A Cinderella Fairy Tale

Date 24th January 2014
Society Washington Theatre Group
Venue Washington Arts Centre
Type of Production Pantomime
Director Peter Marshall & Marie Lovell

Report

Author: Gordon Richardson

The chairman’s notes in the programme mentioned the tale of Cinderella ‘not quite like you’ll have seen it before’. This summarised the plot very well because, as ever, Washington TG write their own scripts ‘in-house’ with a unique twist on traditional plots.

Starting with announcement, by order of Prince Charming, of dire consequences of death (or worse) for anyone ignoring rules of mobile phones being switched off - we were firstly introduced to ‘Alfred’, faithful (and long suffering) butler to Prince Charming.  ‘Alfred’ (played by John Seymour) was the supreme factotum and could have stepped out of the set of Downton Abbey. For those unused to pantomimes he explained to the many youngsters in the auditorium the ‘correct and respectful’ way to cheer (and boo) the respective characters, mimicking them as he did so.  It was a real ‘ice breaker’ and the audience responded accordingly.

The production itself opened to a single spotlight on ‘Fairy Cake’ who was on trial, accused by the three ethereal voices from the Ministry of Enchantment as her ‘crimes’ were related to her for explanation.  It seemed like every pantomime was given a ‘nod’ as ‘Fairy Cake’ (played superbly with much humour and buffoonery in Lancashire accent by the talented Anne-Marie Pitcairn) defended her previous actions, and was allowed one last attempt at redeeming herself by helping Cinderella.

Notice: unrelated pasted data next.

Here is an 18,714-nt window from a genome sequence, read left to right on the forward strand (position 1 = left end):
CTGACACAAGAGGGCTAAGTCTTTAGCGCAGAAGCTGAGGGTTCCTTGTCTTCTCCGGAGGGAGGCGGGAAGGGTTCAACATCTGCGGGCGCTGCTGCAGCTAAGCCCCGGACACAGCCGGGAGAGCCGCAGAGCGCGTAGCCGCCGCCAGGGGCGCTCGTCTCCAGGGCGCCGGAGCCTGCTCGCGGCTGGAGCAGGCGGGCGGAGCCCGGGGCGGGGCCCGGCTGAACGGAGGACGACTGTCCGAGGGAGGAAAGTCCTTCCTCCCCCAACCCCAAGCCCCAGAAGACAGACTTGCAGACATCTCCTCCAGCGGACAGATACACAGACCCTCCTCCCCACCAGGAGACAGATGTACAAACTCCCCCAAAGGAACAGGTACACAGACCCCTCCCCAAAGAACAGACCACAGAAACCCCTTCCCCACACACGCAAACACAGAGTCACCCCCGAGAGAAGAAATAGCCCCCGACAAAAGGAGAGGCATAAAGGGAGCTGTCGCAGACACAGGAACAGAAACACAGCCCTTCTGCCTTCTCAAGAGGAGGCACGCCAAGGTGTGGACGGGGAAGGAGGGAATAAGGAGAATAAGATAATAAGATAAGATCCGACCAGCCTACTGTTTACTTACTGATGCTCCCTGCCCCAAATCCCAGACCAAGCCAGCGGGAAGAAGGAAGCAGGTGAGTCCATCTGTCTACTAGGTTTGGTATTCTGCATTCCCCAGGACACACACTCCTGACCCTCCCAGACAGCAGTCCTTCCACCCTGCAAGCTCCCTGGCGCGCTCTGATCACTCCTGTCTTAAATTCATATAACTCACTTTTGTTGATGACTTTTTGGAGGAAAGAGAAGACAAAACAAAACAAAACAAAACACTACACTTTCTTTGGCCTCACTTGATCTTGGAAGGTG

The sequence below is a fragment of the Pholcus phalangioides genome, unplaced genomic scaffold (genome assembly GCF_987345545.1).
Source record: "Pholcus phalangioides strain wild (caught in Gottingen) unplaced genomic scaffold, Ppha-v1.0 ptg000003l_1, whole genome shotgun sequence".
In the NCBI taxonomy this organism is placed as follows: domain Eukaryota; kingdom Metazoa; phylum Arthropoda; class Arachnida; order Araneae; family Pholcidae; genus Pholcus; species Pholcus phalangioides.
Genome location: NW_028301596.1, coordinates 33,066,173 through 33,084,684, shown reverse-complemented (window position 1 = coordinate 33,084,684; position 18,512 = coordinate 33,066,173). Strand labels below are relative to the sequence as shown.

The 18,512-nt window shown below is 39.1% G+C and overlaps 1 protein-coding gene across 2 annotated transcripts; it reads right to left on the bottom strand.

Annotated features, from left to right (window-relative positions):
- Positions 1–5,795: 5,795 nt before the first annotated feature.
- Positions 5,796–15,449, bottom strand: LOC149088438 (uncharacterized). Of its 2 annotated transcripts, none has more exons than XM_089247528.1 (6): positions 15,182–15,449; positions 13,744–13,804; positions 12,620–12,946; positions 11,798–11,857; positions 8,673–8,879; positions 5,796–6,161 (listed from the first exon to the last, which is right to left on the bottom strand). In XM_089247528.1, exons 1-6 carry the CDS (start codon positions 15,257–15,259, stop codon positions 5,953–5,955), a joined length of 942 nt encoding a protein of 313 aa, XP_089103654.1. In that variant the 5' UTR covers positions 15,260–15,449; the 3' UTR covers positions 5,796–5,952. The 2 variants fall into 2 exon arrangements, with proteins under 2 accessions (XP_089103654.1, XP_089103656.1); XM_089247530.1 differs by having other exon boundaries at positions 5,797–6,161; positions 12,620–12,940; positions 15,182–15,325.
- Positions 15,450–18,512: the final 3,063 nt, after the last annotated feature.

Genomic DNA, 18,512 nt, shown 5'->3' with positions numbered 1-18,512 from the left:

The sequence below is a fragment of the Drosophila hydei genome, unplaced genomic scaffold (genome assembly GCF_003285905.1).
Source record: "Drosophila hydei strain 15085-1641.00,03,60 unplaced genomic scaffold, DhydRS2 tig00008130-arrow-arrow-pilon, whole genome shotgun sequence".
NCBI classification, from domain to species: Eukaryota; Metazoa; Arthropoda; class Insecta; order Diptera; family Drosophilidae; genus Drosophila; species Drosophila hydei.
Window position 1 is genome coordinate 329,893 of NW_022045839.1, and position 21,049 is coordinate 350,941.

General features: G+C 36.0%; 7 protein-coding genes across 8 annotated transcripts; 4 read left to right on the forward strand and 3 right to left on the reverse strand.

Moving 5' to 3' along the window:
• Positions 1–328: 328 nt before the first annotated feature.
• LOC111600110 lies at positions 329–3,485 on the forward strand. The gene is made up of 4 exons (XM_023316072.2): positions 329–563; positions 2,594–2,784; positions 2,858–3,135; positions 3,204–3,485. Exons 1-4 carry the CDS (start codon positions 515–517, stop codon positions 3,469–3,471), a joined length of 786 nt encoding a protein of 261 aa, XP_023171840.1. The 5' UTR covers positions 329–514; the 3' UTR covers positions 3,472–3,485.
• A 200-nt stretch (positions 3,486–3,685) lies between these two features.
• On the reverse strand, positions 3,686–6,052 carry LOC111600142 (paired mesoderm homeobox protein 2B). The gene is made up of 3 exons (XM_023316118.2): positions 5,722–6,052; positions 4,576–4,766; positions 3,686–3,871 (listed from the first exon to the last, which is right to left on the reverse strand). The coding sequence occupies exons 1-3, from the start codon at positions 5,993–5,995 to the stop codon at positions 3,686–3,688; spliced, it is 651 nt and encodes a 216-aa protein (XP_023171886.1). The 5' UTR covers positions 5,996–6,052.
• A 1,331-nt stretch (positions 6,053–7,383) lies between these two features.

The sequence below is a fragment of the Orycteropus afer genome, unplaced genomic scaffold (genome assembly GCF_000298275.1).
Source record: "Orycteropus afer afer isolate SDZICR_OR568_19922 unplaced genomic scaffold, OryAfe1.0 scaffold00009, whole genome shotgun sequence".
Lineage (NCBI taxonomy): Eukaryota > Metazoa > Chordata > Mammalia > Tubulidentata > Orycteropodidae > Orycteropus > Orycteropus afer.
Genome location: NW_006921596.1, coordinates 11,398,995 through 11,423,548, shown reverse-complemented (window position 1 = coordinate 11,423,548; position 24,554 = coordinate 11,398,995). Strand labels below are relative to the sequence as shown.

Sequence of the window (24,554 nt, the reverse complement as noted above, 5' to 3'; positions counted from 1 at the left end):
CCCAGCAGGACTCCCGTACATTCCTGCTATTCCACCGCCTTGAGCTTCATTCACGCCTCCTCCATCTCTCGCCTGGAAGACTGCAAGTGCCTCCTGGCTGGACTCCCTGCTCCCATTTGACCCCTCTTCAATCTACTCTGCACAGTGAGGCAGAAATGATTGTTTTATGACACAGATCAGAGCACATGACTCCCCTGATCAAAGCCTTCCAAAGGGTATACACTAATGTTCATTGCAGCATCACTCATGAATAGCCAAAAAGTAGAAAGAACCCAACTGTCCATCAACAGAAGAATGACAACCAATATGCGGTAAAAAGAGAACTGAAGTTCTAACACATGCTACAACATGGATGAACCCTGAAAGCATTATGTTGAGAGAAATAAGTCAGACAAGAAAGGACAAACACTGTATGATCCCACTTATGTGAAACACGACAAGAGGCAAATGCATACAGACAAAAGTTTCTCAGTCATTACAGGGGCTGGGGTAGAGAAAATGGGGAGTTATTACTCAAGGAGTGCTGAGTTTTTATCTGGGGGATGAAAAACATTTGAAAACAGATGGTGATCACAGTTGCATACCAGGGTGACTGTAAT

The Inn of the Ugly Sisters was the setting for the workplace of Cinderella (Cathy Wood) and her Stepmother, Madam Cruel (Sarah Tetchner). The two ugly sisters (Peter Fitzpatrick and Calum Price) had some very cutting and clever one-liners, but their acting was ‘wooden’ – those at the performance will know that is a compliment to the pair.  Buttons and his friend, the squirrel, Larry, were cleverly portrayed as puppets operated with expert comic timing and dialogue by Rachel Neill and Peter Marshall respectively.

Prince Charming (Matthew Lowe) was portrayed as not very bright – often being influenced in his thoughts by ‘Alfred’.  Dialogue between the pair was humorous, if a little risqué for younger children in the audience.  Prince Charming naturally fell in love with Cinderella at first sight, or was it her alter ego Lady Pumpin (Cinderella ‘double’ for the quick changes – played well by Kate Upshall Davis). The chemistry between ‘Charming’ and ‘Cinderella’ was well played and the two looked good together.

Adding the villainous element to the pantomime was Madam Cruel who really excelled in both her mistreatment of Buttons and Larry, and her mannerisms as played out to the audience. Sarah, playing the role, gave a master class as someone who could be booed and hissed without overly frightening the children in the audience.

In an effort to rescue Cinderella from her prison at the Inn, Fairy Cake magic’ed up a horse (almost) - as she attempted to ride it (looking remarkably like Rod Hull’s ‘Emu’) through the audience and via the projected video on a whistle stop tour of various landmarks through Washington and Penshaw pursued by Policeman and a thief who had been disturbed stealing one of the artefacts of the Washington Arts centre before arriving back through videoed backstage tour of the theatre onto the stage.  A superb effect created and videoed by Peter Marshall, Marie Lovell and Nigel Judson.

We even got appearances by Snow White and seven companions at the Prince’s ball by the juvenile dancers.

A perfect antidote for a cold wet evening – well done Washington TG .

And by the way – Fairy Cake was acquitted and was promoted to ‘God-Fairy’!!!!